In 1966, my good friend–and great American–Sol Schildhause was picked to head a cable television "task force" at the Federal Communications Commission. The creation of the task force was a consolation prize to the fledgling cable industry, which had just suffered a series of humiliating regulatory defeats with rules protecting TV broadcasters from their new rivals. Sol gladly accepted his assignment and scheduled proceedings to produce fact-finding about emerging coaxial technology.
Wrong move. Broadcaster lobbyists heard about Sol's efforts and descended upon the commission at warp speed. Hadn't they just crushed their cable foes fair and square with rules made officially in the "public interest"? Wasn't Sol's inquiry a rear-guard action to circumvent due process? A broadcast lobby tsunami engulfed the FCC.
Sol was bobbing in rough seas. Strolling down an FCC hallway, a commission member grabbed him solidly around the shoulders: "Sol, Sol, Sol. What the hell is going on over there at your Cable Bureau?" Sol, responding proudly, boasted: "Well, we're doing some very good things. Finding out a lot of interesting stuff about the new communications…."
At which point the commissioner cut in: "Dammit, Sol. You're supposed to look busy, not be busy."
The episode illustrates the gap between the glossy public perception and the tacky private reality of what is called "the regulation of business." The businesses we purport to regulate often end up regulating us, securing a far more faithful customer base through federal enforcement than they could ever amass through the cold play of market competition.
But, of course, evil corporate villains can't play this game alone. The captains of industry know something about marketing, and "Monopoly Profits for Rich White Guys!" just ain't zippy on a bumper sticker. So they contract out, enlisting a skilled political sales team to devise a public relations angle. The most successful in this business have a magical ability to convince Joe Sixpack that he is the very lucky beneficiary of policies that cost him plenty and deliver him bupkis.
But, alas, politicians do not come cheaply. They are typically unruly employees, given to repeated holdouts, forever whining about working conditions and pestering their patrons for a raise in pay. Take that quintessential regulatory craftsman, President Richard M. Nixon. Thanks to some recently released audio tapes, we may now calibrate his estimate of the market price for a favorable regulatory ruling in the TV network sector.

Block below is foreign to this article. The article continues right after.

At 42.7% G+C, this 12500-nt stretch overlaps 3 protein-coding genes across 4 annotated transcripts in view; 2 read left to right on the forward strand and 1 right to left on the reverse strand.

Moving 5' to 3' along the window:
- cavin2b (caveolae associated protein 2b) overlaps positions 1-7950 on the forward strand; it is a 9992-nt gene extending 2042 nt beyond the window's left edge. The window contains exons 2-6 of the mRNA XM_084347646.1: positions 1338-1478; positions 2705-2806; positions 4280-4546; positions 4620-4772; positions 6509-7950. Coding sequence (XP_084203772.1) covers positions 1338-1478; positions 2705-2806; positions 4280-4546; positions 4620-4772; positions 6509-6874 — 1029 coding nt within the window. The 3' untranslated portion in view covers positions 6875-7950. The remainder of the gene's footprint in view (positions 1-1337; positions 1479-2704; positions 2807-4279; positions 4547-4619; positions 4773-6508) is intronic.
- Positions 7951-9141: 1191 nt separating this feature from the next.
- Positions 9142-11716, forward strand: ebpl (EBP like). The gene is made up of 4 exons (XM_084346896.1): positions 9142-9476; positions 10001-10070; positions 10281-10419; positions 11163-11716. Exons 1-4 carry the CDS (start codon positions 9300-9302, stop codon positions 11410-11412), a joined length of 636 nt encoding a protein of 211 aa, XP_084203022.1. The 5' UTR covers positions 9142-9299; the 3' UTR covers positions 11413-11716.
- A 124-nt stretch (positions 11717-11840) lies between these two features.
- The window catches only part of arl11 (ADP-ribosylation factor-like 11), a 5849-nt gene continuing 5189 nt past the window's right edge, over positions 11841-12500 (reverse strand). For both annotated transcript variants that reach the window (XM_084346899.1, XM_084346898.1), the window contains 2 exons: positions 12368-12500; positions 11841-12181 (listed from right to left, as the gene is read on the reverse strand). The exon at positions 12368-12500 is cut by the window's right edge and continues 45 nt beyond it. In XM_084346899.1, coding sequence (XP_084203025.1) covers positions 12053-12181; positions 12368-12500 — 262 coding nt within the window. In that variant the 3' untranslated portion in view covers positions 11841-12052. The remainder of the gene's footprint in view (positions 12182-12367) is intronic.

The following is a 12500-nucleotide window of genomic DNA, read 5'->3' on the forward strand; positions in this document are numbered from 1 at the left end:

To obtain his compensation package (which included prime-time coverage of Tricia Nixon's Rose Garden wedding), Nixon personally ordered that a Justice Department antitrust suit be delayed to create anticipatory incentives for network executives. "If the threat of screwing them is going to help us more with their programming than [filing suit], then keep the threat," our president told aides in 1971. "Don't screw them now, [otherwise] they'll figure that we're done." Adviser Chuck Colson, who now runs his own prison ministry, readily agreed: "Keeping this case in a pending status gives us one hell of a club on an economic issue that means a great deal to those three networks…something of a sword of Damocles."
To clarify any lingering doubts as to the basic premise of government regulation, Nixon elaborated for the historical record: "Our gain is more important than the economic gain. We don't give a goddam about the economic gain. Our game here is solely political….As far as screwing them is concerned, I'm very glad to do it."
Irony: The broadcasters–having used the FCC to twist their own screws into upstart cable rivals–were now getting drilled by the very handymen they had hired. Talk about not being able to find good help. Nowhere is this truer than in Washington, D.C., where civil servants may be not at all servile.
Excepting, of course, that little man Al Gore. Our vice president totally cares about promoting ecology and would always choose to do the green thing. This the public knows. Which makes his fee for P.R. work on behalf of industrial polluters surprisingly affordable.
Consider the heavy lifting he did on behalf of Champion International, a company whose paper mill in Canton, North Carolina, has used the Pigeon River as a septic tank for some 90 years. Today the estuary features, in Newsweek's description, "a coffee-colored brew of industrial pollutants that, on a good day, smells like rotten eggs." But in 1987, when the Environmental Protection Agency proposed beefing up water quality, then-Sen., and presidential candidate, Gore went to bat for Champion.
With an eagle eye on the North Carolina primary, Gore begged the EPA to back off, noting his "regret" as to any confusion regarding his previous–and still public–stance in favor of tough laws to clean up the Pigeon River. The political tat for Al's tit was backing from Champion, Democratic Party endorsements in the Tarheel State–and an easy win on election day.
Somehow the extortions of the Nixons and the extractions of the Gores do no harm to the government regulation of business, a practice which remains popular among the masses and staunchly defended by the elites. Then again, when government is seen from a distance, I can sort of understand this attitude. After all, everyone looks busy.
Contributing Editor Thomas W. Hazlett (email@example.com) teaches economics and public policy at the University of California at Davis.